In 1954, Democrats won back the House of Representatives after losing it in 1952, and despite my irritation at the mistakes I found in the 1952 results by Congressional district, there are still ways to look at the 1952 and 1954 elections.
For example, OurCampaigns has vote totals and vote margins for each of the winning candidates, and it's not hard to turn that into each candidates' two-party vote share (assuming a general election between a Democrat and a Republican. Let's see what we can find out.
In 1954, Democrats won back the House of Representatives, and despite my irritation at the mistakes I found in the 1952 results by Congressional district, there are still ways to look at the 1952 and 1954 elections.
Here is a scatterplot (you should be able to click to enlarge) showing how the Democratic vote share of the individual House candidates changed from 1952, when Democrats lost
the House, to 1954, when Democrats won it back.
Incidentally: note how many California seats are markedly more competitive in 1954 than in 1952, including the Democratic pickup in previously-uncontested CA-12. One reason? A new law that forced candidates to run with their party labels. Previously, a number of incumbents were able to run essentially uncontested after "cross-filing" and winning both the Democratic and Republican nominations in their district on pure name recognition--without identifying their own party. (See "Democrats Press California Drive", New York Times, November 7th, 1954.)
Anyway, let's zoom in to, more or less, the seats that were contested in 1954.
We can see that it was a fairly "orderly" election, as Nate Silver once put it about 2010. Democrats mostly picked up seats that they only lost narrowly in 1952.
There are a few exceptions. Democrats picked up WI-09 and NJ-06 in special elections after the popular Republican incumbents died (WI-09's Merlin Hull) or went on to higher office (NJ-06's Clifford Case). The Presidential numbers I have still show both districts as heavily Republican in 1952, so that still doesn't explain how Democrats did that well afterwards.
Democrats also picked up NY-21 in a landslide after the unique Republican incumbent, Jacob Javits, ran successfully for Attorney General. And Democrats also beat CA-12's Allen Hunter, who had gone uncontested in 1952 (yay for cross-filing!).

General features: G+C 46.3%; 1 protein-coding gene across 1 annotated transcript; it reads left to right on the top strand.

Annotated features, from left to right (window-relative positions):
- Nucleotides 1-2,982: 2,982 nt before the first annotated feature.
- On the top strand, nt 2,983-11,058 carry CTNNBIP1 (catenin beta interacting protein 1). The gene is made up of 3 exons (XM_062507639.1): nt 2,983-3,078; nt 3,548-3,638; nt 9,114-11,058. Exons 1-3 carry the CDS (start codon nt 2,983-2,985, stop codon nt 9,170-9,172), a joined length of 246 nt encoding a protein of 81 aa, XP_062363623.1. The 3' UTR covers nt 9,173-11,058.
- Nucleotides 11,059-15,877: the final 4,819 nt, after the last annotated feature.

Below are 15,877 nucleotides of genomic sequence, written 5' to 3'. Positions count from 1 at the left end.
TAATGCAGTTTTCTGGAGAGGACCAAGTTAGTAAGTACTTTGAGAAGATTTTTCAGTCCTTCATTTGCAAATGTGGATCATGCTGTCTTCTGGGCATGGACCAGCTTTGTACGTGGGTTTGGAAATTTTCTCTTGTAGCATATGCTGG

Overall, Democrats picked up 23 seats. In 13 of them, the 1952 Democratic candidate had gotten at least 47% of the vote (rounding). The exceptions are the ones mentioned above (NY-21, CA-12, WI-09, and NJ-06) and a few more: MN-9 (northwest Minnesota), where Coya Knutson beat Harold Hagen; IL-25 (south Illinois), where Kenneth Gray beat Runt Bishop; IL-12 (north Chicago), where Charles Boyle beat Edgar Jonas; IL-03 (southwest Chicago), where James Murray beat Fred Busbey; and OR-03 (Portland/Multnomah County) where Edith Green succeeded Homer Angell, after Angell lost a primary to future Oregon Governor Tom McCall. But even in most of those, the 1952 Democratic candidate had gotten at least 45%, except for MN-09, IL-25, and IL-12.
Here are the seats where Democrats got between 45% and 55% in 1952--again, that's most of the Democratic pickups:
Republicans picked up 5 seats. Four were heavily Republican. In two, TX-05 (Dallas) and OH-15, the Democratic incumbents retired or resigned. Republicans also beat Democratic incumbents in heavily Republican KS-01 (where Democrat Howard Miller beat a Republican incumbent in a 1952 fluke) and in FL-01.
Republicans also beat a Democratic incumbent in CA-06, a district so Democratic it voted for Stevenson in 1952. I think. The Democratic incumbent, Robert Condon, only won narrowly in 1952 anyway.
After getting to Congress, Condon, perpetually rumored to be an actual Communist, was"labeled a security risk by the Atomic Energy Commission". That probably didn't help in 1954, but he only lost narrowly.
What kinds of seats were these?